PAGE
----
Egypt gets Qatar’s billions before IMF

A man stands outside an exchange bureau in CairoQatar gave Egypt an economic lifeline by lending the country another $2 billion and given it an extra $500 million outright to help control its currency crisis. The gesture has been perceived as being highly motivated by political ambitions as Qatar seeks to deepen its influence in the region.
However, it will ease the pressure on the Egyptian pound as well as the government because reports have claimed that the currency’s value has started posing difficulties for the country especially when it comes to buying oil. It will also help the government to negotiate with the IMF over the implantation of the unpopular austerity measures as parliamentary elections gets closer.
According to the Qatari Prime Minister, Sheikh Hamad bin Jassim al-Thani, “there was an initial package of $2.5 billion, of which $0.5 billion was a grant and $2 billion a deposit;” referring to the aid it has provided since Egypt’s uprising two years ago. “We discussed transferring one of the deposits into an additional grant so that the grants become $1 billion and the deposits double to around $4 billion,” he said of the new aid after meeting Mursi.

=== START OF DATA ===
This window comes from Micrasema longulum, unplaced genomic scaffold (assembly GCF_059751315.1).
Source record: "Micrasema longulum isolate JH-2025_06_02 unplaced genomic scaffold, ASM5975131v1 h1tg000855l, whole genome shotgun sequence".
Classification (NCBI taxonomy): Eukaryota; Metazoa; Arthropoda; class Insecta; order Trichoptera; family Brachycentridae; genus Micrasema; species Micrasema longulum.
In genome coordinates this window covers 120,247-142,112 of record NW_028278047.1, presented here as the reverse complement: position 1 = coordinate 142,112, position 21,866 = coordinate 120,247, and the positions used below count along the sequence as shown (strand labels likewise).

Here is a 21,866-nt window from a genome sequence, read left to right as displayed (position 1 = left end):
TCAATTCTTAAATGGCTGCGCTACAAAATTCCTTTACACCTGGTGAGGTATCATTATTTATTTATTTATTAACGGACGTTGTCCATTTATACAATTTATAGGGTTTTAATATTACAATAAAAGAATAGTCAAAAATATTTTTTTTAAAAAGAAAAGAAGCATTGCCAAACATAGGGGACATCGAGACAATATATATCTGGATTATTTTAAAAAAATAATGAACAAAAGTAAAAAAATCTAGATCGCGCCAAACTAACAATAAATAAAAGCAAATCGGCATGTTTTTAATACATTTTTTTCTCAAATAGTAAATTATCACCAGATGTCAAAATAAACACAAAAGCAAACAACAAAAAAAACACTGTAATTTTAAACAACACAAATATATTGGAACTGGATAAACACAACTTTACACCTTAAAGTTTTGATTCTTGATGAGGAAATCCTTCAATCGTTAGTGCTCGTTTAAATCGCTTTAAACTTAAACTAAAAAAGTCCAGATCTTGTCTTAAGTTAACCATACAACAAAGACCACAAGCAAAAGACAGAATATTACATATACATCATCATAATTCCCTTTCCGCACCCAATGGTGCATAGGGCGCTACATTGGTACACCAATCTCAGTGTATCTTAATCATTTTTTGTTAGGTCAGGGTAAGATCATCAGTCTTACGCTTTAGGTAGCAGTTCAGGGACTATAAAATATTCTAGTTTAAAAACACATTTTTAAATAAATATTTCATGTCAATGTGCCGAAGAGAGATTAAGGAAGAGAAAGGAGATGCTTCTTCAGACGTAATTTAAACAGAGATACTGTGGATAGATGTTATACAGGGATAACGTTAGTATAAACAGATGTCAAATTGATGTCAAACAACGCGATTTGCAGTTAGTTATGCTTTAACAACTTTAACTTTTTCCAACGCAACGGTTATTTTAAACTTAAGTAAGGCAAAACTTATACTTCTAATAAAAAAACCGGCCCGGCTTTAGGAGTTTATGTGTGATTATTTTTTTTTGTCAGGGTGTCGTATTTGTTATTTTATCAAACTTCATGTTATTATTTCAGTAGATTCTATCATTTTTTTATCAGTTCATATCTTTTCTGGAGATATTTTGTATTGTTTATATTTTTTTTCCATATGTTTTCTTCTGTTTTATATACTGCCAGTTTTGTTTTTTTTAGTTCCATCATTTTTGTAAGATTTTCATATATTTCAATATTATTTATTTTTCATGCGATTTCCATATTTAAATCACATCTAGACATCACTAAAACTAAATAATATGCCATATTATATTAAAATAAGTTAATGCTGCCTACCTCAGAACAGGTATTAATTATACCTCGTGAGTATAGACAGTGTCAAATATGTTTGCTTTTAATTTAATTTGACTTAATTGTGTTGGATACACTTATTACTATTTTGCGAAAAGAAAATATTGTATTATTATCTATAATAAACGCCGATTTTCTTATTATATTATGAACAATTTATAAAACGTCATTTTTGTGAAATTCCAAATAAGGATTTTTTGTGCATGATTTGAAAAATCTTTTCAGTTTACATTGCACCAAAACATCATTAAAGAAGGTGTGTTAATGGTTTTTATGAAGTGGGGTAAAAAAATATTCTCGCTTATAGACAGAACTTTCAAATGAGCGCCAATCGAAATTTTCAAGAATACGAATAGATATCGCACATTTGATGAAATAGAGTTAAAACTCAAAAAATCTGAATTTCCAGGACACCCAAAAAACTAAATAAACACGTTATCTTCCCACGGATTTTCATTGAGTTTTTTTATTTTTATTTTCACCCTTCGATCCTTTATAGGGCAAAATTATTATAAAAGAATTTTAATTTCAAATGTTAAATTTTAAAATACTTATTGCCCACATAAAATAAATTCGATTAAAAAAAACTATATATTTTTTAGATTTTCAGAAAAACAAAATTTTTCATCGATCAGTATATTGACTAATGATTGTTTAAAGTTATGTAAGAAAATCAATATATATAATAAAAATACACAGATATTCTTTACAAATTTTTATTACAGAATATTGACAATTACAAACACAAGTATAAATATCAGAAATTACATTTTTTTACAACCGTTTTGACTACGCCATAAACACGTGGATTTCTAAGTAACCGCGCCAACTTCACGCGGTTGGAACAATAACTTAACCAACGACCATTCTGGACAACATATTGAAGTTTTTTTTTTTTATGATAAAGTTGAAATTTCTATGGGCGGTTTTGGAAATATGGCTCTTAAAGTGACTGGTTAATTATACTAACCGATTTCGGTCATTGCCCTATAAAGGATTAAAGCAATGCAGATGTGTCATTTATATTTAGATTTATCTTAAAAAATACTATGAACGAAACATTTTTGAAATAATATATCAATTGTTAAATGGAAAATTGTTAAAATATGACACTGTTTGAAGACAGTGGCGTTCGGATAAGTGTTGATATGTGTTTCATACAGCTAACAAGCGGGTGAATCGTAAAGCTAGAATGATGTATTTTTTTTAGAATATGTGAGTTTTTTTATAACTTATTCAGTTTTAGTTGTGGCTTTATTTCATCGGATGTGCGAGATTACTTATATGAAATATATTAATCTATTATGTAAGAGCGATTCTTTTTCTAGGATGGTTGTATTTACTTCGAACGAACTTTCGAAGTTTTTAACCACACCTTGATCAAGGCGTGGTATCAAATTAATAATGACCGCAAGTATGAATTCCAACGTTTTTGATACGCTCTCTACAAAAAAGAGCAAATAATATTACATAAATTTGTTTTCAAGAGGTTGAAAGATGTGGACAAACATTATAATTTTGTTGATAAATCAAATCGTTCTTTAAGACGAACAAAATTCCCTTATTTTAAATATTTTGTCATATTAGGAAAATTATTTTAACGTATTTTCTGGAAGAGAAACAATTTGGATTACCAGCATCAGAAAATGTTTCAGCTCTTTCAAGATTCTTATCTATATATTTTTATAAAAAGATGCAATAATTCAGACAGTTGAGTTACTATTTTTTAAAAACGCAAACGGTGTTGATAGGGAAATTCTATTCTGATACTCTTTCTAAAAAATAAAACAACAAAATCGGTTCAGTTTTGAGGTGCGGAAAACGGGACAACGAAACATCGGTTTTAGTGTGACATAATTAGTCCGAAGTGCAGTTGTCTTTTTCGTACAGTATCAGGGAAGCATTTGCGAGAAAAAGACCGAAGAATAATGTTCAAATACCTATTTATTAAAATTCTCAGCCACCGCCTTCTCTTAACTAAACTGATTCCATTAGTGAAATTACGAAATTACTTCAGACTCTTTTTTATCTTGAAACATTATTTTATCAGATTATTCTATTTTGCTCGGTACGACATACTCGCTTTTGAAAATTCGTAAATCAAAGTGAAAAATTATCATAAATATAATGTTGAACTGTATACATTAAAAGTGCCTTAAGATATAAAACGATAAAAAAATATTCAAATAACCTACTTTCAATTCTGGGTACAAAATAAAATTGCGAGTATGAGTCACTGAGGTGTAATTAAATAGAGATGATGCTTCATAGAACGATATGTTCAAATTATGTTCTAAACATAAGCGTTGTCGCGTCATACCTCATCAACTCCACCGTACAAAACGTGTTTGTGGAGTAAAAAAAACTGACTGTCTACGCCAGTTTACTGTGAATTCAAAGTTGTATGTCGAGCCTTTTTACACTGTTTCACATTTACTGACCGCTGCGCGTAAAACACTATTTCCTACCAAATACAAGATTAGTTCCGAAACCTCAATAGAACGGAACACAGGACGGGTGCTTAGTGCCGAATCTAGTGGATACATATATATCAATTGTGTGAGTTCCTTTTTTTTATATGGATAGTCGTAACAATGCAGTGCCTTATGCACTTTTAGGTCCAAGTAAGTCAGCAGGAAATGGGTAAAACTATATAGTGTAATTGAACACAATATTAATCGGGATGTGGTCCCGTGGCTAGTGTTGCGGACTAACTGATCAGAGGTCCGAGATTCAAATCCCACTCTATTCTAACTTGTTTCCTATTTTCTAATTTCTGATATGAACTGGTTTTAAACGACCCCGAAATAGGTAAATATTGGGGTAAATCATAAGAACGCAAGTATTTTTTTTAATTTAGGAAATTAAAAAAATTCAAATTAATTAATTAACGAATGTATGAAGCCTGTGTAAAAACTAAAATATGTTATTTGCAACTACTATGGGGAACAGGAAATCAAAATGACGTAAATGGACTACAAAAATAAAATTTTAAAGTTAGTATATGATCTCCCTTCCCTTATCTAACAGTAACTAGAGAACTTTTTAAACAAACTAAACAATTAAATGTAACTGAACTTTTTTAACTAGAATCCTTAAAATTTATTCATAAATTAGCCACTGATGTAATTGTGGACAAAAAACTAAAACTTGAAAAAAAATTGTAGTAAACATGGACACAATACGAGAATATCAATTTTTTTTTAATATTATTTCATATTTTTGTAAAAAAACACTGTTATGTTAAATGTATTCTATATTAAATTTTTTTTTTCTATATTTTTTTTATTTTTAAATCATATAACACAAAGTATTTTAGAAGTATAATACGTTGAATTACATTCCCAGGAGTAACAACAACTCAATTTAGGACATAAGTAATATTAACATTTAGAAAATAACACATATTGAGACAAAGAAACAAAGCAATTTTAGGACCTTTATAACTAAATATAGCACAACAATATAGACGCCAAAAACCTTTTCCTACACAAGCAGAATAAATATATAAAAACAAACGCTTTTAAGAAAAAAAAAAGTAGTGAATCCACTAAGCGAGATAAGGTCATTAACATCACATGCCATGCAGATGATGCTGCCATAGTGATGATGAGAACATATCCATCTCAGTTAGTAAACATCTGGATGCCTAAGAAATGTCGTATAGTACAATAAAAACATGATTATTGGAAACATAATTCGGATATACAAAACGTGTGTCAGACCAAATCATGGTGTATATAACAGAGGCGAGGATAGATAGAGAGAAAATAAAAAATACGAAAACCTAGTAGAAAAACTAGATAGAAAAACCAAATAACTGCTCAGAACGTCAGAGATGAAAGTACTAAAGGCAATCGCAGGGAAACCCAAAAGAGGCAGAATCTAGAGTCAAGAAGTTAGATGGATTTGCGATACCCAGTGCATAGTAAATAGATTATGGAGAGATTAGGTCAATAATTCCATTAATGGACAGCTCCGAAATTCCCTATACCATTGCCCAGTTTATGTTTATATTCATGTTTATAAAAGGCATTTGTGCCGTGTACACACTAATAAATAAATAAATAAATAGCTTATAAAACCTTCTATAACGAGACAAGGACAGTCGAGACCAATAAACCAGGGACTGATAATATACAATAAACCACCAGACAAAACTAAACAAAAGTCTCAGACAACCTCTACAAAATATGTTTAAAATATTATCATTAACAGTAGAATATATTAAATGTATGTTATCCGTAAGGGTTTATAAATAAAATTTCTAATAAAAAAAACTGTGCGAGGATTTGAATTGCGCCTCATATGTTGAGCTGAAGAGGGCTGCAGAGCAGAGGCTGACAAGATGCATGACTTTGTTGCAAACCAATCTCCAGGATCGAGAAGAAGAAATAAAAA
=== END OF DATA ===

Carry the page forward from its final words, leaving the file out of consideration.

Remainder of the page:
The Egyptian central bank is already in possession of the total sum given by Qatar. The amount can support the country until it reaches an agreement with the IMF, a situation considered to be vital for the Mursi’s government’s credibility with the markets.
Qatar has pledged gigantic amounts of aid to Morsi’s government and has offered four loans of $500 million each, within August and December. It also agreed to invest $8 billion for gas, power and iron and steel plants at the northern entrance to the Suez Canal and $10 billion for a giant tourist resort on the Mediterranean coast.